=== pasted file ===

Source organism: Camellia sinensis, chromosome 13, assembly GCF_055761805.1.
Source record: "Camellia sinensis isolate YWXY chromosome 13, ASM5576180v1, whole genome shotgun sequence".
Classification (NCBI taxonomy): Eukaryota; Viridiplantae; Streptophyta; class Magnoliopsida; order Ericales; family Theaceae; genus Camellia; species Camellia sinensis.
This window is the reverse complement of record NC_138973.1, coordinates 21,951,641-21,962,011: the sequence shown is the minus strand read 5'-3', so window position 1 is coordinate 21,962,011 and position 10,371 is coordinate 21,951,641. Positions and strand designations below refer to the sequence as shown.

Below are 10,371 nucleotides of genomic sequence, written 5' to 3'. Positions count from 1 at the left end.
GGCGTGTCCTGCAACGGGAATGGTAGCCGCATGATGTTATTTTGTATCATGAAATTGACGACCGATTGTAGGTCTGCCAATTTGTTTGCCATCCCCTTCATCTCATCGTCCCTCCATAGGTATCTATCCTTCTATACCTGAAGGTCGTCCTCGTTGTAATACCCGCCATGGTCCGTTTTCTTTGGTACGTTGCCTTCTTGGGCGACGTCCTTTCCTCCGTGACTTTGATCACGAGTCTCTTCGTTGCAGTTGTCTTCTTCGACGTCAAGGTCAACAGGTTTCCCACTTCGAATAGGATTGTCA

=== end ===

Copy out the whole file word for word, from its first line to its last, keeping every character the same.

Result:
Source organism: Camellia sinensis, chromosome 13, assembly GCF_055761805.1.
Source record: "Camellia sinensis isolate YWXY chromosome 13, ASM5576180v1, whole genome shotgun sequence".
Classification (NCBI taxonomy): Eukaryota; Viridiplantae; Streptophyta; class Magnoliopsida; order Ericales; family Theaceae; genus Camellia; species Camellia sinensis.
This window is the reverse complement of record NC_138973.1, coordinates 21,951,641-21,962,011: the sequence shown is the minus strand read 5'-3', so window position 1 is coordinate 21,962,011 and position 10,371 is coordinate 21,951,641. Positions and strand designations below refer to the sequence as shown.

Below are 10,371 nucleotides of genomic sequence, written 5' to 3'. Positions count from 1 at the left end.
GGCGTGTCCTGCAACGGGAATGGTAGCCGCATGATGTTATTTTGTATCATGAAATTGACGACCGATTGTAGGTCTGCCAATTTGTTTGCCATCCCCTTCATCTCATCGTCCCTCCATAGGTATCTATCCTTCTATACCTGAAGGTCGTCCTCGTTGTAATACCCGCCATGGTCCGTTTTCTTTGGTACGTTGCCTTCTTGGGCGACGTCCTTTCCTCCGTGACTTTGATCACGAGTCTCTTCGTTGCAGTTGTCTTCTTCGACGTCAAGGTCAACAGGTTTCCCACTTCGAATAGGATTGTCA